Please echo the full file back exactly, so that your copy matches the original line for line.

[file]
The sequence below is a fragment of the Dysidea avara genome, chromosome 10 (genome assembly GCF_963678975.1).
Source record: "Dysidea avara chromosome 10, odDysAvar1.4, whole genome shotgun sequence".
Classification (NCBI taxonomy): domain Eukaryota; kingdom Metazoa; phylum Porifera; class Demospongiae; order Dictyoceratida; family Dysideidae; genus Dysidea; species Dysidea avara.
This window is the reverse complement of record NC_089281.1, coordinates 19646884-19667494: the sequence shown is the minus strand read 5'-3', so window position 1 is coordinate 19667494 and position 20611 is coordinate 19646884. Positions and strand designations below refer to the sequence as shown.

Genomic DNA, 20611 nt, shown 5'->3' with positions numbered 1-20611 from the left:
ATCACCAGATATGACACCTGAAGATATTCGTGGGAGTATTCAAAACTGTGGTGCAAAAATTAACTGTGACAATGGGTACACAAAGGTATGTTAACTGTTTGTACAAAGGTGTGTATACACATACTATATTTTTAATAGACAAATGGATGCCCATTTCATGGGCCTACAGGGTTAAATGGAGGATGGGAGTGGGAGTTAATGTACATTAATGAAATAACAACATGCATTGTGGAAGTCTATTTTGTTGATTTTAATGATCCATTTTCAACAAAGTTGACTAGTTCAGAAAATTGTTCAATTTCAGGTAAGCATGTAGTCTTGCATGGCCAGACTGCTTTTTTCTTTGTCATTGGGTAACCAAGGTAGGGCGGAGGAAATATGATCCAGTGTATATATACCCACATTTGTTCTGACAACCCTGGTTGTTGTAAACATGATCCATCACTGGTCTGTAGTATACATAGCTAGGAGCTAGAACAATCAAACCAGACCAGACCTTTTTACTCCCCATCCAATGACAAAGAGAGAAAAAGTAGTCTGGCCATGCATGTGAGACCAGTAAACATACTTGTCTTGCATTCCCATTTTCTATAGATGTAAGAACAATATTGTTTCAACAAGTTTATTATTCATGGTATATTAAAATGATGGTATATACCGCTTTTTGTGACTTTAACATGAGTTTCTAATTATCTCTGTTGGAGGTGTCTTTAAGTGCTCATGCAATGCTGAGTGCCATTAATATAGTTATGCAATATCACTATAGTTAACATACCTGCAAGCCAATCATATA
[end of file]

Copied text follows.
The sequence below is a fragment of the Dysidea avara genome, chromosome 10 (genome assembly GCF_963678975.1).
Source record: "Dysidea avara chromosome 10, odDysAvar1.4, whole genome shotgun sequence".
Classification (NCBI taxonomy): domain Eukaryota; kingdom Metazoa; phylum Porifera; class Demospongiae; order Dictyoceratida; family Dysideidae; genus Dysidea; species Dysidea avara.
This window is the reverse complement of record NC_089281.1, coordinates 19646884-19667494: the sequence shown is the minus strand read 5'-3', so window position 1 is coordinate 19667494 and position 20611 is coordinate 19646884. Positions and strand designations below refer to the sequence as shown.

Genomic DNA, 20611 nt, shown 5'->3' with positions numbered 1-20611 from the left:
ATCACCAGATATGACACCTGAAGATATTCGTGGGAGTATTCAAAACTGTGGTGCAAAAATTAACTGTGACAATGGGTACACAAAGGTATGTTAACTGTTTGTACAAAGGTGTGTATACACATACTATATTTTTAATAGACAAATGGATGCCCATTTCATGGGCCTACAGGGTTAAATGGAGGATGGGAGTGGGAGTTAATGTACATTAATGAAATAACAACATGCATTGTGGAAGTCTATTTTGTTGATTTTAATGATCCATTTTCAACAAAGTTGACTAGTTCAGAAAATTGTTCAATTTCAGGTAAGCATGTAGTCTTGCATGGCCAGACTGCTTTTTTCTTTGTCATTGGGTAACCAAGGTAGGGCGGAGGAAATATGATCCAGTGTATATATACCCACATTTGTTCTGACAACCCTGGTTGTTGTAAACATGATCCATCACTGGTCTGTAGTATACATAGCTAGGAGCTAGAACAATCAAACCAGACCAGACCTTTTTACTCCCCATCCAATGACAAAGAGAGAAAAAGTAGTCTGGCCATGCATGTGAGACCAGTAAACATACTTGTCTTGCATTCCCATTTTCTATAGATGTAAGAACAATATTGTTTCAACAAGTTTATTATTCATGGTATATTAAAATGATGGTATATACCGCTTTTTGTGACTTTAACATGAGTTTCTAATTATCTCTGTTGGAGGTGTCTTTAAGTGCTCATGCAATGCTGAGTGCCATTAATATAGTTATGCAATATCACTATAGTTAACATACCTGCAAGCCAATCATATA